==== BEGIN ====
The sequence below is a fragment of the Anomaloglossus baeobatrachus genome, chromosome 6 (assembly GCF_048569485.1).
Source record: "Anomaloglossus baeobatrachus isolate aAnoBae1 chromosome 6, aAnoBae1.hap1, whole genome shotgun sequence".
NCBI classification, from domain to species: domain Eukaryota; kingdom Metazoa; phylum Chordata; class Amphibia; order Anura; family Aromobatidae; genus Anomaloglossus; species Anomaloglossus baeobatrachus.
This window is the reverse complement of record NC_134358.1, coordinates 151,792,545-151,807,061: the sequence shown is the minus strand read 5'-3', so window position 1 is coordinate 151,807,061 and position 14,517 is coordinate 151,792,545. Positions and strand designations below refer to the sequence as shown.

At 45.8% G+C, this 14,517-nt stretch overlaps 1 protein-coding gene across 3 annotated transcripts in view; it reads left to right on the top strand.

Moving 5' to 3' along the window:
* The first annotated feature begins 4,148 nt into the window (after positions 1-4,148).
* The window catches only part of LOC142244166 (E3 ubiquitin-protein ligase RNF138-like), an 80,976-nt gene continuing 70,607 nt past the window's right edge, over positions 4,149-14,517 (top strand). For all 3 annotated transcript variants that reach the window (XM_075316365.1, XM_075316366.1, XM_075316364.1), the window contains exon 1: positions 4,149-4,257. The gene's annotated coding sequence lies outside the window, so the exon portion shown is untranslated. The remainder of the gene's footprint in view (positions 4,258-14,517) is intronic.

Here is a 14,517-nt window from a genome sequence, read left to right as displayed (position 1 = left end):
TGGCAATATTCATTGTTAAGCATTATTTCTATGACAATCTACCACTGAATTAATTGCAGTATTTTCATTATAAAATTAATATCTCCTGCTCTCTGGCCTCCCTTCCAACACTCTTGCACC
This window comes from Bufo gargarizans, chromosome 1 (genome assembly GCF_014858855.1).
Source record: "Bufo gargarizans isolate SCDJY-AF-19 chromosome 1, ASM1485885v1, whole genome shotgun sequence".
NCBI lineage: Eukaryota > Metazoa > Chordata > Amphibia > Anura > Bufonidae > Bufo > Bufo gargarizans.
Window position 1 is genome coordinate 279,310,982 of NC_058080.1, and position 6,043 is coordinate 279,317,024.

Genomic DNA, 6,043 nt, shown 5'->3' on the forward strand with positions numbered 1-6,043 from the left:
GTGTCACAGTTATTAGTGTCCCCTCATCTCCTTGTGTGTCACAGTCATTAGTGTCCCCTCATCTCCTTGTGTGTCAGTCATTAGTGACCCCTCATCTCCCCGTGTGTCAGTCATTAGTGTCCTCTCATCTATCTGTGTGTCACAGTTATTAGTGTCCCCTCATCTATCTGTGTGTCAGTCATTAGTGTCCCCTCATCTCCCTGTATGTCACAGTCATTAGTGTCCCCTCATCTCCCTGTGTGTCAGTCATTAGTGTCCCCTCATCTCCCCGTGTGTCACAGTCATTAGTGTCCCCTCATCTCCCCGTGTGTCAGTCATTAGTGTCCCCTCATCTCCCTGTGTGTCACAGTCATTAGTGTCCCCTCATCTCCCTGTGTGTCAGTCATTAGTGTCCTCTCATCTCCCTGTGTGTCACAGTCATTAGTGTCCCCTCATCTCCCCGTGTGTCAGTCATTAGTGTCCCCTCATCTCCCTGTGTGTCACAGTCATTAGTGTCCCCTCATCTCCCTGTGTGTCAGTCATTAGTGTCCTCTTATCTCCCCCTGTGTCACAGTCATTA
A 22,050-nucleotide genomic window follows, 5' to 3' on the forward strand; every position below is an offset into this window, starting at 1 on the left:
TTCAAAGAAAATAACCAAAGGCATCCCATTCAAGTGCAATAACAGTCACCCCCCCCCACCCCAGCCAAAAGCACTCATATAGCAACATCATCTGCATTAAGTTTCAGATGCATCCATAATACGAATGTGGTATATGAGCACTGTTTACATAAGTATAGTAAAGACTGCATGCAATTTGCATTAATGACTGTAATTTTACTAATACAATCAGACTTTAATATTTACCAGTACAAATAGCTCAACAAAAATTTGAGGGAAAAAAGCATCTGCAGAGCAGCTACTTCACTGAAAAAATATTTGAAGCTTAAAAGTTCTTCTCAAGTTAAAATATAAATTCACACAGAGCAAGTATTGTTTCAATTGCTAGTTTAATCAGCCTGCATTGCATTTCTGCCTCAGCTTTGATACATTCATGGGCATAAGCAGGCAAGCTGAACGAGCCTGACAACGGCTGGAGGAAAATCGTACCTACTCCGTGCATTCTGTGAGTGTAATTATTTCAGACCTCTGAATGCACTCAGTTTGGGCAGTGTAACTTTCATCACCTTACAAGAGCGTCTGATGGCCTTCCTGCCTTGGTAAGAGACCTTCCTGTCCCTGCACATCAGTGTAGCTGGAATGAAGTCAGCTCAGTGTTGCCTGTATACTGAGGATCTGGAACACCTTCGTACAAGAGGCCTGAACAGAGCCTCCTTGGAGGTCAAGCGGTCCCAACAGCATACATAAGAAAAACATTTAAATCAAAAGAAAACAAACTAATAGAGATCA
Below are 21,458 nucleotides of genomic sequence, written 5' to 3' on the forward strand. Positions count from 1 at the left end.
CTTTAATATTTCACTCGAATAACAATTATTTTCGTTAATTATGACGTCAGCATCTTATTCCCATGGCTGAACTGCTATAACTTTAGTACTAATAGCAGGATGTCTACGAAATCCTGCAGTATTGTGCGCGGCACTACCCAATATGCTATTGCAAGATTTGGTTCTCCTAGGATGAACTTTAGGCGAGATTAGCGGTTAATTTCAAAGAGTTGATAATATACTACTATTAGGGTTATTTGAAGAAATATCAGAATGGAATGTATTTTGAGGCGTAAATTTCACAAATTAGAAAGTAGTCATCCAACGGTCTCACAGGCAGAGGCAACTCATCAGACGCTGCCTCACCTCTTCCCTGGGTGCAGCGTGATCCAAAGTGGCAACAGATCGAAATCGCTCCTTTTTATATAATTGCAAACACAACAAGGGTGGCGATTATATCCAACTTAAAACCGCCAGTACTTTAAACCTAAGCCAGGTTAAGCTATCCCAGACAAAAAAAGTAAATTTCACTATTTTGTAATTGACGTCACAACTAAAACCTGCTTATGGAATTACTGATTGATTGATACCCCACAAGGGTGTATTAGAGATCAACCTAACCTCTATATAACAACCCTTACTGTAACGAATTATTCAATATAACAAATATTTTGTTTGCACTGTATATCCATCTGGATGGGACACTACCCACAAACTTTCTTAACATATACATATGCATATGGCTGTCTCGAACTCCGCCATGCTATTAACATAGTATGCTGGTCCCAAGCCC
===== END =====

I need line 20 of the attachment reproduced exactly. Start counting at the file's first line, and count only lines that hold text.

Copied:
CTTTAATATTTCACTCGAATAACAATTATTTTCGTTAATTATGACGTCAGCATCTTATTCCCATGGCTGAACTGCTATAACTTTAGTACTAATAGCAGGATGTCTACGAAATCCTGCAGTATTGTGCGCGGCACTACCCAATATGCTATTGCAAGATTTGGTTCTCCTAGGATGAACTTTAGGCGAGATTAGCGGTTAATTTCAAAGAGTTGATAATATACTACTATTAGGGTTATTTGAAGAAATATCAGAATGGAATGTATTTTGAGGCGTAAATTTCACAAATTAGAAAGTAGTCATCCAACGGTCTCACAGGCAGAGGCAACTCATCAGACGCTGCCTCACCTCTTCCCTGGGTGCAGCGTGATCCAAAGTGGCAACAGATCGAAATCGCTCCTTTTTATATAATTGCAAACACAACAAGGGTGGCGATTATATCCAACTTAAAACCGCCAGTACTTTAAACCTAAGCCAGGTTAAGCTATCCCAGACAAAAAAAGTAAATTTCACTATTTTGTAATTGACGTCACAACTAAAACCTGCTTATGGAATTACTGATTGATTGATACCCCACAAGGGTGTATTAGAGATCAACCTAACCTCTATATAACAACCCTTACTGTAACGAATTATTCAATATAACAAATATTTTGTTTGCACTGTATATCCATCTGGATGGGACACTACCCACAAACTTTCTTAACATATACATATGCATATGGCTGTCTCGAACTCCGCCATGCTATTAACATAGTATGCTGGTCCCAAGCCC